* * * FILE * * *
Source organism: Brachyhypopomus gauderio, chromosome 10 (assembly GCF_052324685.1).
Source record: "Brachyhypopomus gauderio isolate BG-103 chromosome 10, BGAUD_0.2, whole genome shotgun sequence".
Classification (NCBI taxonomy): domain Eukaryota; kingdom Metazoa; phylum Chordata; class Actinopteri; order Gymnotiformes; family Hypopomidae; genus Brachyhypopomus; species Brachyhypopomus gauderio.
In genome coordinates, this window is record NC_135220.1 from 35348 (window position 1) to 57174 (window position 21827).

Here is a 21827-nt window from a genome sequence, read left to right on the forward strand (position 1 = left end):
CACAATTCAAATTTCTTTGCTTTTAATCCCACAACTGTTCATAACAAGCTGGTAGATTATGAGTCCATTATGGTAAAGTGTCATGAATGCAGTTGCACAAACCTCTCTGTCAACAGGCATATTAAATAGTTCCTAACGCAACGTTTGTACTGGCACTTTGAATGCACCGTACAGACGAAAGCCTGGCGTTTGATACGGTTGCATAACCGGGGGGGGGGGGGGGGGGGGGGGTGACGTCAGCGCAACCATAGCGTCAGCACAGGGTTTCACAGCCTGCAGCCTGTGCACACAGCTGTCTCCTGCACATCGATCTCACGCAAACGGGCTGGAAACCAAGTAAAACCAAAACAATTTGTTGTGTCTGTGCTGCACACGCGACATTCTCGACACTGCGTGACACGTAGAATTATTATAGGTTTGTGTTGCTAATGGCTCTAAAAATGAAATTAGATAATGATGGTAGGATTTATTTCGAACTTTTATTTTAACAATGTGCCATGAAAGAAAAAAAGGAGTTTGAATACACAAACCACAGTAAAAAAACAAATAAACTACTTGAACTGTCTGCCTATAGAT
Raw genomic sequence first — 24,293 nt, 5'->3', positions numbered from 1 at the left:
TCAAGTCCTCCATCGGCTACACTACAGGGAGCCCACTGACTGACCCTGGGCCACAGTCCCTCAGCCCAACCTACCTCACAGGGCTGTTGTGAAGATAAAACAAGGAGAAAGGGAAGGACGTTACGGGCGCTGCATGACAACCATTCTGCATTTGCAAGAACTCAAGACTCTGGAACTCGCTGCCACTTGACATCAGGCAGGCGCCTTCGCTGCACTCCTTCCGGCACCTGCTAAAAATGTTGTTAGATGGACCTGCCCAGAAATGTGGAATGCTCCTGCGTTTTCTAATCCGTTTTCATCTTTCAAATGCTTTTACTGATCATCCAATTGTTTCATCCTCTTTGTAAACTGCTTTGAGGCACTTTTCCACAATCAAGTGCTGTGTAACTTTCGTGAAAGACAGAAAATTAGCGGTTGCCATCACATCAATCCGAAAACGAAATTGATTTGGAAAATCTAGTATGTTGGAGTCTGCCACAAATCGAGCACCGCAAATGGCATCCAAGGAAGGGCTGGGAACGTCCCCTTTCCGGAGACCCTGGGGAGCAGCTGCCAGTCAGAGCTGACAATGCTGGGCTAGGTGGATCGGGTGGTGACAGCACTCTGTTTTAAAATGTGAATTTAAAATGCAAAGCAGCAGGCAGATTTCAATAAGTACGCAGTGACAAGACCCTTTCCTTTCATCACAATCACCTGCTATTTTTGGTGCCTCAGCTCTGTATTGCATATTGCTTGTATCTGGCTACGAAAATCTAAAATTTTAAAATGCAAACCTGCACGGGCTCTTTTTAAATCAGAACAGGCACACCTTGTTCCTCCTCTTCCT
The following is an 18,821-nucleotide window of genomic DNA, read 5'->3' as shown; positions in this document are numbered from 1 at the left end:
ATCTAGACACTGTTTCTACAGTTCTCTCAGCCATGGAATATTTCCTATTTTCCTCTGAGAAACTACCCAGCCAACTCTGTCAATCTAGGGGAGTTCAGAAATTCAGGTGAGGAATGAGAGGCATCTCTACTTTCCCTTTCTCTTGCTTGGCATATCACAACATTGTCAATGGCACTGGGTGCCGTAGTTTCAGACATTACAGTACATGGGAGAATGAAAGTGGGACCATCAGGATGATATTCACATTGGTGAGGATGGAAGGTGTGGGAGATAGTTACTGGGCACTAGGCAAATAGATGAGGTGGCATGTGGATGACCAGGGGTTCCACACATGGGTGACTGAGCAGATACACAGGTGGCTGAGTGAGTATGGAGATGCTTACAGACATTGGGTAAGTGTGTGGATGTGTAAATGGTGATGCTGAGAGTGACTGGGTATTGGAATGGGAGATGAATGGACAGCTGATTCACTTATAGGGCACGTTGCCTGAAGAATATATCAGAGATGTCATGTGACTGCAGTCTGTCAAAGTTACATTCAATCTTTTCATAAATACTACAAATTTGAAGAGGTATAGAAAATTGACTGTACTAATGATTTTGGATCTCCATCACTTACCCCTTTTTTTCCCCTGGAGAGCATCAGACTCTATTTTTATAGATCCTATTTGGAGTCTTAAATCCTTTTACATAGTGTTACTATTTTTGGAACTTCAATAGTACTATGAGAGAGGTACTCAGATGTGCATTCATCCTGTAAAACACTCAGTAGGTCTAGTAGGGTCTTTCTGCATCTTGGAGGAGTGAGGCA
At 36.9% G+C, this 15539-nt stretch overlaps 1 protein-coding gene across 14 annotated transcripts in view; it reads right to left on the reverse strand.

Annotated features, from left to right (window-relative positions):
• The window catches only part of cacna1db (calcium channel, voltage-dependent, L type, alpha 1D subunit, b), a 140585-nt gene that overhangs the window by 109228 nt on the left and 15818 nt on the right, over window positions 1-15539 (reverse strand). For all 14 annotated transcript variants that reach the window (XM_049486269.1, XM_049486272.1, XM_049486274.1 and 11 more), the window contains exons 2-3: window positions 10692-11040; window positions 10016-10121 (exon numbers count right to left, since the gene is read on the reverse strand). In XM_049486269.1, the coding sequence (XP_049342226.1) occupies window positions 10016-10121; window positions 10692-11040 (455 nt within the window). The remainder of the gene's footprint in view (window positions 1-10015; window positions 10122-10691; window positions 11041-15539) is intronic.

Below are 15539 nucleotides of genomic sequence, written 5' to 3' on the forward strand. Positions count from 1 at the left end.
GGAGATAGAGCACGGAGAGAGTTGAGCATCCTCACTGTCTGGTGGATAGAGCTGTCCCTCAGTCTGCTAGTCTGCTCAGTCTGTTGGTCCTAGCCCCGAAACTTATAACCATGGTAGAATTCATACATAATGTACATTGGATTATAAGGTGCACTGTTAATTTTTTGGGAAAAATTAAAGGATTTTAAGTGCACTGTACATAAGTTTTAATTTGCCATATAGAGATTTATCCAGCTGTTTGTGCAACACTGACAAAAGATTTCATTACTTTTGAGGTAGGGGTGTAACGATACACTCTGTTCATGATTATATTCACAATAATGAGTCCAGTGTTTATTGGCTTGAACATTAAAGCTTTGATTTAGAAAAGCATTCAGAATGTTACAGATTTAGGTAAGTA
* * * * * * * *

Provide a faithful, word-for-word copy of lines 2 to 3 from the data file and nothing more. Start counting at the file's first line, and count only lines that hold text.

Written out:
Source record: "Brachyhypopomus gauderio isolate BG-103 chromosome 10, BGAUD_0.2, whole genome shotgun sequence".
Classification (NCBI taxonomy): domain Eukaryota; kingdom Metazoa; phylum Chordata; class Actinopteri; order Gymnotiformes; family Hypopomidae; genus Brachyhypopomus; species Brachyhypopomus gauderio.